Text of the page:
Showing posts with label Outsourcing. Show all posts
Showing posts with label Outsourcing. Show all posts

Tuesday, February 4, 2014

Paradoxical Incomprehensibility

Several times in past years, TheHackerCIO has been amazed to see the paradoxical advantage gained by a knowledgeable person shielded by an impenetrable accent. One person in particular had an exceptionally good technology background, but a very thick european accent. Let's call her Karl, in keeping with the PC policy of being as confusing as possible with pronouns.

Whenever Karl put forth her technology proposals, they were sound. But the advantage she garnered came from avoiding any questioning or probing, which uniformly foundered on the shoals of her thick accent. I knew from my own intimate acquaintance with the implementation, oftentimes being coded and tested by yours truly, that these questions were receiving what the lawyers call "non-responsive" answers: that is, the answer was not a response to the question asked.

Was this a deliberate "mis-understanding" of the question posed? At times, I'm sure it was. Perhaps, other times it was genuine. But the misdirection, coupled with the difficulty of comprehension, seemed to provide a cover for Karl, so that no opposition could effectively field a contrary viewpoint.

Notice that this didn't help in the big-picture-sense of the word. It didn't help the policy to be correct, or better, or even succeed. It did help Karl's career and/or her specific goal of implementing whatever technology was desired.

There were two reasons for this:

  • the generosity of the listeners, who naturally, and generously assumed that the question had simply been misunderstood by a non-native language speaker. Also, to actually dig in and demonstrate that the answer was not connected to the question properly would seem very combative and perhaps even mean-spirited.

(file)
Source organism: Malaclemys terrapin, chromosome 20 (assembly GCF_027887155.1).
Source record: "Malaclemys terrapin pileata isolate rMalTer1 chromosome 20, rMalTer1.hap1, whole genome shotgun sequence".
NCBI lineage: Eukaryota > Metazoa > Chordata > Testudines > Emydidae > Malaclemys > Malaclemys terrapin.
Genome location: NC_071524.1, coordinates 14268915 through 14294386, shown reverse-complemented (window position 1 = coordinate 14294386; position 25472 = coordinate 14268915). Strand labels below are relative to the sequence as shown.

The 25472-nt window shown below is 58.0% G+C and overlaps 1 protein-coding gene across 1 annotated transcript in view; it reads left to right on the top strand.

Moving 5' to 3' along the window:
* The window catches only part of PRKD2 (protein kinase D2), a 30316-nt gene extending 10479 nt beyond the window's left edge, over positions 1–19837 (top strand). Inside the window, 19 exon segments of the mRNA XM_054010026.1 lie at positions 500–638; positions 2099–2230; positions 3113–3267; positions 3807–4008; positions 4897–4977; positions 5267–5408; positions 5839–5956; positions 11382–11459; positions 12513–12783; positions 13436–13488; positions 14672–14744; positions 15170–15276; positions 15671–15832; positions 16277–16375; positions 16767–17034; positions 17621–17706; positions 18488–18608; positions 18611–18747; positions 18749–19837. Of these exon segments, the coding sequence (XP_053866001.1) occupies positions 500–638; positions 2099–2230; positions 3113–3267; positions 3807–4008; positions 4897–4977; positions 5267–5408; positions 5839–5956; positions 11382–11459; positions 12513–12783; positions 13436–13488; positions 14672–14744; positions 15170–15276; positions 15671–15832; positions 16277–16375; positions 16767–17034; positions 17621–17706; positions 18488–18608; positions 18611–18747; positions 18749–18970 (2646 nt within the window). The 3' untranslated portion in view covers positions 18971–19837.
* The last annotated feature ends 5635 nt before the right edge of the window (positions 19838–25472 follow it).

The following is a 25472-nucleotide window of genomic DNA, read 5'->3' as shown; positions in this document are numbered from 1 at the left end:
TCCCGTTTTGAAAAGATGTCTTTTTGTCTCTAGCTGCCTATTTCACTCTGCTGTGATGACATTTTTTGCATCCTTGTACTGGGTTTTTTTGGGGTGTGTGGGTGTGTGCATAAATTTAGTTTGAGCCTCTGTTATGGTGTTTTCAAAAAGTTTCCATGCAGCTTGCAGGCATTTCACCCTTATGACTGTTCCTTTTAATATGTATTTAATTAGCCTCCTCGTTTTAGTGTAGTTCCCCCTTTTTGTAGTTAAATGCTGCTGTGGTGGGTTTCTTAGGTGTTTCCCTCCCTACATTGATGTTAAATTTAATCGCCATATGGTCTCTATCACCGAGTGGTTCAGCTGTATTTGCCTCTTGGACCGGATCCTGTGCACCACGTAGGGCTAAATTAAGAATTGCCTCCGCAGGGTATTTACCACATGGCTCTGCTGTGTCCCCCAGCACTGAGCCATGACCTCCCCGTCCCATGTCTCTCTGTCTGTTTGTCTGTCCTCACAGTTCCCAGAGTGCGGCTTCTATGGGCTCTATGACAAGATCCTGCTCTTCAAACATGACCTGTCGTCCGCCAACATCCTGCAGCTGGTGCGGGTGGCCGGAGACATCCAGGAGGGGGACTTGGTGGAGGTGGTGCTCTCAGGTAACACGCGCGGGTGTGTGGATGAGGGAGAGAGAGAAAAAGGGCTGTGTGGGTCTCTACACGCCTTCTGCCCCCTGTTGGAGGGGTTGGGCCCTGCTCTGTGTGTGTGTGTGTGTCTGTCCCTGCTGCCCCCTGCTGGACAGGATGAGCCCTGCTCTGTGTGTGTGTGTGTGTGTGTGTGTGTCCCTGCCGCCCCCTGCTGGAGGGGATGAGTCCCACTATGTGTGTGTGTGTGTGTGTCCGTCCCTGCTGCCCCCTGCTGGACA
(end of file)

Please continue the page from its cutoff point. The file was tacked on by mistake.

• bits and pieces of the answer were correct, technically, and based upon a deep and proper understanding of the underlying technology, which reassured the listeners that a proper approach was being taken, even if it was surrounded by the fog-of-incomprehensibility of Karl's accent.
To return to the big-picture, note that comprehensibility and communications are the number one issue and problem in technology development and application. A miscommunication of requirements is clearly far more devastating to total cost than any other single item conceivable. From my own experiences with Karl, I know that the objections of the "loyal opposition" within the company could only have led to an improvement in the overall approach taken, because I know from my own firsthand experience that many improvements were missed out by my inability to penetrate the verbal fog quickly enough to be able to tweak or adjust it to suit the particulars of the situation. 

Incidentally, this comprehensibility-overhead has to be factored into any attempt at outsourcing. If you're going to uphold the primacy of communications principle (and I think one must!), then it only follows that you have got to dig in, bite-the-bullet, and resolve each and every communications issue that arises in the course of the project.  Rigorously. At all costs. If that means that you lose any, or all, or even more than all of the cost-advantage that came from outsourcing to a foreign organization, then that's just the way it is. You simply have to find ways to emphasize that you're "sorry to be difficult", and so-forth, to counteract these communications-barriers. And that is true regardless of whether you're outsourcing. 

Because communication is the primary issue. 

I Remain,


Monday, December 16, 2013

The Unbearable Laziness of Outsourcers

Foreign outsourcers are a real PITA. TheHackerCIO now Unlinks from them as soon as they message him in a manner revealing their failure to read *anything* about me prior to hitting "send."

Their laziness seems to know no bounds.

For example, this came today:

On 12/16/13 1:59 AM, <<Name Deleted>> wrote:
Dear James,

Hope to pay your attention to some business opportunity.

I can assume that your compay needs from time to time some IT developement resources.

We offer to you our team as a base for your Ukrainian IT development center in order to develop some projects for you on demand or offer our developers as remote members of your development team.